prints, the one coming from the presses of Charles Scrib-
ner & Sons, and the other from Collier's Weekly. This
story, in the Collier edition, comprises twenty-three pages.
In the two editions there are forty-one discrepancies as to
punctuation, all involving the use of the comma. In one
case, one proof-reader employed a semicolon where the
other used a comma, and in two or three other cases, one
used tin- comma and dash where the other used the dash
alone. This comparison revealed some other interesting
facts which I shall refer to later on.
Punctuation as a whole may be treated logically under
three heads :
(1) Intermediate punctuation, which includes the sep-
aration of a sentence into its logical parts, mainly by the
use of the comma.
(2) Terminal punctuation, which includes the marks
required at the end of a statement, or question, the marks
used for this purpose being the semicolon, colon, period,
interrogation point and exclamation point. As to the use
of these, there is, among authors, little variation cither in
theory or in practice.
(3) Miscellaneous punctuation, or such special and
conventional uses of marks as are not included in (1)
Various authors have formulated from a dozen to
twenty or more rules for the use of the comma, but it is
probable that for the purposes of the practical student,
these could profitably be reduced to a half dozen at the
These comma rules may be conveniently grouped under
two divisions :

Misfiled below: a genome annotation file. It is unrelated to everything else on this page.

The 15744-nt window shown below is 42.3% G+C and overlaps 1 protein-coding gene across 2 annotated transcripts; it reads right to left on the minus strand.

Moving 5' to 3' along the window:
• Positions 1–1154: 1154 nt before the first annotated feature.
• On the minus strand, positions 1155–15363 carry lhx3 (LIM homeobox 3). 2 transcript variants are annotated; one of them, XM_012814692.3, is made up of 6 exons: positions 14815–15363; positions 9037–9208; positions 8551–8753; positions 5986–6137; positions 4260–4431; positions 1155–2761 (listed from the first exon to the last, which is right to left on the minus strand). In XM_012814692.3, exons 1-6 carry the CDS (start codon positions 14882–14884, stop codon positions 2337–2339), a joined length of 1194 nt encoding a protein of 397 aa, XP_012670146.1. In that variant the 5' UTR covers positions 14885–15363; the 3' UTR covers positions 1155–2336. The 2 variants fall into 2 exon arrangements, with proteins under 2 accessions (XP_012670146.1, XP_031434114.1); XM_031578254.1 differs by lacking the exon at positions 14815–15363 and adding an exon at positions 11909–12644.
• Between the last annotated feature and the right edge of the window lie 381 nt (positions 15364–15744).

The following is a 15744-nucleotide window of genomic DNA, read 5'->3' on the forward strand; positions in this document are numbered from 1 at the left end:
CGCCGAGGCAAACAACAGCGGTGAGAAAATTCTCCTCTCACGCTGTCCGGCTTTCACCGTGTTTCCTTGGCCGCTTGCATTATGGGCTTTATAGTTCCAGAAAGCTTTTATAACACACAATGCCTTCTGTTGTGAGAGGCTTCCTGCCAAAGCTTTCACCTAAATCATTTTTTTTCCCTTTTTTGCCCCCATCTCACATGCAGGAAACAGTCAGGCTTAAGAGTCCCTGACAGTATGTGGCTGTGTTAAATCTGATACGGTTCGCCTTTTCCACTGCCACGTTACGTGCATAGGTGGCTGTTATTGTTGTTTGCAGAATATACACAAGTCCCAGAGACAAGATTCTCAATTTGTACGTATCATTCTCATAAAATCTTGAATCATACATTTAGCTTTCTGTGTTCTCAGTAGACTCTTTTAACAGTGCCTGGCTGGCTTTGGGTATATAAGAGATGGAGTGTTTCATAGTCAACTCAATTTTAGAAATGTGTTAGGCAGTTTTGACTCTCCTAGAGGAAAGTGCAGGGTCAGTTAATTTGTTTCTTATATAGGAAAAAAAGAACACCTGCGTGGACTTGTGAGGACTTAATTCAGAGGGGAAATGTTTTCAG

(1) The rules that apply in all cases coining under
them, and in the application of which there is little or no
variation in usage whether the punctuation be "open" or
(2) The rules that apply in some cases but not in
others, and in the application of which no two proof-
readers are likely to agree.
I shall first consider those rules that come under the
first of these two divisions.
Rule i. Set off with a comma anything included in a
sentence, which is of an explanatory or parenthetical
nature, which causes a break in the thought, or which ex-
presses an additional thought not closely connected with
'chat precedes or follows.
Note. When the interjected matter occasions a marked
or abrupt break in the thought, the dash or the parenthesis
Authors of books on punctuation usually formulate a
dozen or more "rules" to cover the various cases that come
under the above stated general law. The following sen-
tences are covered by the general rule and sufficiently il-
lustrate the various "little rules," a detailed statement of
which is more likely to confuse than to illuminate the